Author biography courtesy of Penguin Group (USA).

Read More Show Less
    1. Date of Birth:
      August 1, 1819
    2. Place of Birth:
      New York, New York
    1. Date of Death:
      September 28, 1891
    2. Place of Death:
      New York, New York
    1. Education:
      Attended the Albany Academy in Albany, New York, until age 15

Table of Contents

These three short works represent the last flowering of Herman Melville's genius. By the time Bartleby the Scrivener (1853) and Benito Cereno (1855) were published, Melville's career as a successful author was effectively over, even though he was still in his mid-thirties. (Billy Budd, Foretopman was not published until 1924, more than three decades after its author's death.)
Read More Show Less

Customer Reviews

Be the first to write a review
( 0 )
Rating Distribution

5 Star

(0)

4 Star

(0)

3 Star

(0)

2 Star

(0)

1 Star

(0)

Your Rating:

Your Name: Create a Pen Name or

Barnes & Noble.com Review Rules

Our reader reviews allow you to share your comments on titles you liked, or didn't, with others. By submitting an online review, you are representing to Barnes & Noble.com that all information contained in your review is original and accurate in all respects, and that the submission of such content by you and the posting of such content by Barnes & Noble.com does not and will not violate the rights of any third party. Please follow the rules below to help ensure that your review can be posted.

Reviews by Our Customers Under the Age of 13

We highly value and respect everyone's opinion concerning the titles we offer. However, we cannot allow persons under the age of 13 to have accounts at BN.com or to post customer reviews. Please see our Terms of Use for more details.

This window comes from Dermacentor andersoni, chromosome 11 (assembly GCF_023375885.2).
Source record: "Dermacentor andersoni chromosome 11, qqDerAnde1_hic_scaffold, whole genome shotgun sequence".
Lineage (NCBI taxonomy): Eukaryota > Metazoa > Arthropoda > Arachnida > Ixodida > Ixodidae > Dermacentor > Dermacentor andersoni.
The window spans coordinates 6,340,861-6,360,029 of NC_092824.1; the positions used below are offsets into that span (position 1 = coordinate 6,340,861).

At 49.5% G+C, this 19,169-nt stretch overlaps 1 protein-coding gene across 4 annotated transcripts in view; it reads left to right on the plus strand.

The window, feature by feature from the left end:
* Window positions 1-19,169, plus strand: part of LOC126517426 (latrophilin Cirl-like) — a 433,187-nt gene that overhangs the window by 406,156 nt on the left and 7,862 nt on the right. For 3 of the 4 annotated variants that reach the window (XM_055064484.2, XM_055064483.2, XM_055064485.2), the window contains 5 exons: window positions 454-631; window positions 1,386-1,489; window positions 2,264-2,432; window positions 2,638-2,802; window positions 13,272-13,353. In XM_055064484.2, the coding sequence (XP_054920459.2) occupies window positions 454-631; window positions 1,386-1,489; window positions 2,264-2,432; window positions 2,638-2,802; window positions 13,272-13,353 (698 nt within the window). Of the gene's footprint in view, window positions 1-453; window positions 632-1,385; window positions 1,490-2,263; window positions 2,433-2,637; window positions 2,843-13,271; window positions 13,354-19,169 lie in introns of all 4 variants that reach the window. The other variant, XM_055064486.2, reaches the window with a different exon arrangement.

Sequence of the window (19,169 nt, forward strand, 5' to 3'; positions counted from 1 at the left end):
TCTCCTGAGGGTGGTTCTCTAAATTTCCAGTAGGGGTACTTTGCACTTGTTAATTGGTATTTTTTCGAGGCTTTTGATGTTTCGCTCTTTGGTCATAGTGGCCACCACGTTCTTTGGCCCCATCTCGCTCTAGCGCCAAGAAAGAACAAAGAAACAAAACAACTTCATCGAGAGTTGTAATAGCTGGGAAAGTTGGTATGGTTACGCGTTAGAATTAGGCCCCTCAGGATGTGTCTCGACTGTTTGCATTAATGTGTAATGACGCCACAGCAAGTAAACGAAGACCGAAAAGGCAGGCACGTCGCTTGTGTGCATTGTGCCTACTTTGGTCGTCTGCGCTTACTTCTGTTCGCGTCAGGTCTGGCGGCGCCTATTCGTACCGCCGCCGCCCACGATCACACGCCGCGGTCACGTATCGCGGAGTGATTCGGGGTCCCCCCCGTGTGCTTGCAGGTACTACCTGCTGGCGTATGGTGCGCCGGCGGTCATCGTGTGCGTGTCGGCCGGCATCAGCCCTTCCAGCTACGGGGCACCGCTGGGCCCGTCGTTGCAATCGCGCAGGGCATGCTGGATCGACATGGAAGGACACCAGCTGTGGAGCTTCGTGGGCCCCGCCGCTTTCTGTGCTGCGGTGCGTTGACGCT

What to exclude from your review:

Please do not write about reviews, commentary, or information posted on the product page. If you see any errors in the information on the product page, please send us an email.

Reviews should not contain any of the following:

  • - HTML tags, profanity, obscenities, vulgarities, or comments that defame anyone
  • - Time-sensitive information such as tour dates, signings, lectures, etc.
  • - Single-word reviews. Other people will read your review to discover why you liked or didn't like the title. Be descriptive.
  • - Comments focusing on the author or that may ruin the ending for others
  • - Phone numbers, addresses, URLs
  • - Pricing and availability information or alternative ordering information
  • - Advertisements or commercial solicitation

Reminder:

  • - By submitting a review, you grant to Barnes & Noble.com and its sublicensees the royalty-free, perpetual, irrevocable right and license to use the review in accordance with the Barnes & Noble.com Terms of Use.
  • - Barnes & Noble.com reserves the right not to post any review -- particularly those that do not follow the terms and conditions of these Rules. Barnes & Noble.com also reserves the right to remove any review at any time without notice.
  • - See Terms of Use for other conditions and disclaimers.
Search for Products You'd Like to Recommend

Recommend other products that relate to your review. Just search for them below and share!

Create a Pen Name

Your Pen Name is your unique identity on BN.com. It will appear on the reviews you write and other website activities. Your Pen Name cannot be edited, changed or deleted once submitted.

 
Your Pen Name can be any combination of alphanumeric characters (plus - and _), and must be at least two characters long.

Continue Anonymously

    If you find inappropriate content, please report it to Barnes & Noble
    Why is this product inappropriate?
    Comments (optional)